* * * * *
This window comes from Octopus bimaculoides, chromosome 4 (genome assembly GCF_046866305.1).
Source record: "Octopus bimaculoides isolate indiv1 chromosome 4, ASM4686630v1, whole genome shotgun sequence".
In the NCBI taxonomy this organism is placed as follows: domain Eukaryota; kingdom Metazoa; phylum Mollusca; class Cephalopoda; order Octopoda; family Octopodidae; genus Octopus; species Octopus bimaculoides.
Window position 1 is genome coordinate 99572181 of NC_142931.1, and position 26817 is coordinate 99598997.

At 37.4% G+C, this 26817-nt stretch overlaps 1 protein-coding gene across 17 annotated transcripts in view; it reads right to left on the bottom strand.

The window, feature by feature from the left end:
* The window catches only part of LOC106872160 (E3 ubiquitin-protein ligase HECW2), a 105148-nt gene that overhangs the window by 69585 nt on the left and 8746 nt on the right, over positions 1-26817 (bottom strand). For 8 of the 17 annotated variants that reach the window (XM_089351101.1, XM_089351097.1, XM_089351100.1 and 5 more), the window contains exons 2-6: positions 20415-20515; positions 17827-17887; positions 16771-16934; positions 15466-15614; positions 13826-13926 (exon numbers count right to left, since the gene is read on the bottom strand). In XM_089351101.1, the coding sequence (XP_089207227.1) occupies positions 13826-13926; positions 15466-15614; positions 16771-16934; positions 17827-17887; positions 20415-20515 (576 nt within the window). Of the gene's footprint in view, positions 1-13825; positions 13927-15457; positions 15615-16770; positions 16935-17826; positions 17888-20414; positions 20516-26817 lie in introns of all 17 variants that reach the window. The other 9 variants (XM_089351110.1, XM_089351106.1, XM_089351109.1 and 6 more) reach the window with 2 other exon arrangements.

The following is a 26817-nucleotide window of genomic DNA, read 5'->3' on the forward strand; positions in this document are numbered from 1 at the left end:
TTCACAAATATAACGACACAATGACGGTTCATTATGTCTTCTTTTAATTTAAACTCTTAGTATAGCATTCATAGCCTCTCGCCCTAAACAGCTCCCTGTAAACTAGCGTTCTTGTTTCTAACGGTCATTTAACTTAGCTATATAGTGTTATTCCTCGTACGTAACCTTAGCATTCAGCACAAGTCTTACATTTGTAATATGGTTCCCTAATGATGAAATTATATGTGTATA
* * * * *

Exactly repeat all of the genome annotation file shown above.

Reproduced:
This window comes from Octopus bimaculoides, chromosome 4 (genome assembly GCF_046866305.1).
Source record: "Octopus bimaculoides isolate indiv1 chromosome 4, ASM4686630v1, whole genome shotgun sequence".
In the NCBI taxonomy this organism is placed as follows: domain Eukaryota; kingdom Metazoa; phylum Mollusca; class Cephalopoda; order Octopoda; family Octopodidae; genus Octopus; species Octopus bimaculoides.
Window position 1 is genome coordinate 99572181 of NC_142931.1, and position 26817 is coordinate 99598997.

At 37.4% G+C, this 26817-nt stretch overlaps 1 protein-coding gene across 17 annotated transcripts in view; it reads right to left on the bottom strand.

The window, feature by feature from the left end:
* The window catches only part of LOC106872160 (E3 ubiquitin-protein ligase HECW2), a 105148-nt gene that overhangs the window by 69585 nt on the left and 8746 nt on the right, over positions 1-26817 (bottom strand). For 8 of the 17 annotated variants that reach the window (XM_089351101.1, XM_089351097.1, XM_089351100.1 and 5 more), the window contains exons 2-6: positions 20415-20515; positions 17827-17887; positions 16771-16934; positions 15466-15614; positions 13826-13926 (exon numbers count right to left, since the gene is read on the bottom strand). In XM_089351101.1, the coding sequence (XP_089207227.1) occupies positions 13826-13926; positions 15466-15614; positions 16771-16934; positions 17827-17887; positions 20415-20515 (576 nt within the window). Of the gene's footprint in view, positions 1-13825; positions 13927-15457; positions 15615-16770; positions 16935-17826; positions 17888-20414; positions 20516-26817 lie in introns of all 17 variants that reach the window. The other 9 variants (XM_089351110.1, XM_089351106.1, XM_089351109.1 and 6 more) reach the window with 2 other exon arrangements.

The following is a 26817-nucleotide window of genomic DNA, read 5'->3' on the forward strand; positions in this document are numbered from 1 at the left end:
TTCACAAATATAACGACACAATGACGGTTCATTATGTCTTCTTTTAATTTAAACTCTTAGTATAGCATTCATAGCCTCTCGCCCTAAACAGCTCCCTGTAAACTAGCGTTCTTGTTTCTAACGGTCATTTAACTTAGCTATATAGTGTTATTCCTCGTACGTAACCTTAGCATTCAGCACAAGTCTTACATTTGTAATATGGTTCCCTAATGATGAAATTATATGTGTATA